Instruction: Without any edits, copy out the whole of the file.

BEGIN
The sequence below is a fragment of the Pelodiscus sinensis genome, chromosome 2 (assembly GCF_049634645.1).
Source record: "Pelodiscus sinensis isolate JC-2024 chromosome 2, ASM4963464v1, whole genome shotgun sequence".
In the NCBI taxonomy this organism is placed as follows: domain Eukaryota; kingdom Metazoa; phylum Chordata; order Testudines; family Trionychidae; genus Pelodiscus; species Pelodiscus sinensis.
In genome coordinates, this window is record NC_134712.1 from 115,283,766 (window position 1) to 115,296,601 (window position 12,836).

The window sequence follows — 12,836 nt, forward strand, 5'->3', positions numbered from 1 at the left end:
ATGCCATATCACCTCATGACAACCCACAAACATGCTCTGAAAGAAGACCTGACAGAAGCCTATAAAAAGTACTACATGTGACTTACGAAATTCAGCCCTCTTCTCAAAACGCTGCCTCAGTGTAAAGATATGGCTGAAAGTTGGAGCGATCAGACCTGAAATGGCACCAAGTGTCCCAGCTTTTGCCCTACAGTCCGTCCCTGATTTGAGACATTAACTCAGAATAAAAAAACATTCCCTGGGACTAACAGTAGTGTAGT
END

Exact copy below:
The sequence below is a fragment of the Pelodiscus sinensis genome, chromosome 2 (assembly GCF_049634645.1).
Source record: "Pelodiscus sinensis isolate JC-2024 chromosome 2, ASM4963464v1, whole genome shotgun sequence".
In the NCBI taxonomy this organism is placed as follows: domain Eukaryota; kingdom Metazoa; phylum Chordata; order Testudines; family Trionychidae; genus Pelodiscus; species Pelodiscus sinensis.
In genome coordinates, this window is record NC_134712.1 from 115,283,766 (window position 1) to 115,296,601 (window position 12,836).

The window sequence follows — 12,836 nt, forward strand, 5'->3', positions numbered from 1 at the left end:
ATGCCATATCACCTCATGACAACCCACAAACATGCTCTGAAAGAAGACCTGACAGAAGCCTATAAAAAGTACTACATGTGACTTACGAAATTCAGCCCTCTTCTCAAAACGCTGCCTCAGTGTAAAGATATGGCTGAAAGTTGGAGCGATCAGACCTGAAATGGCACCAAGTGTCCCAGCTTTTGCCCTACAGTCCGTCCCTGATTTGAGACATTAACTCAGAATAAAAAAACATTCCCTGGGACTAACAGTAGTGTAGT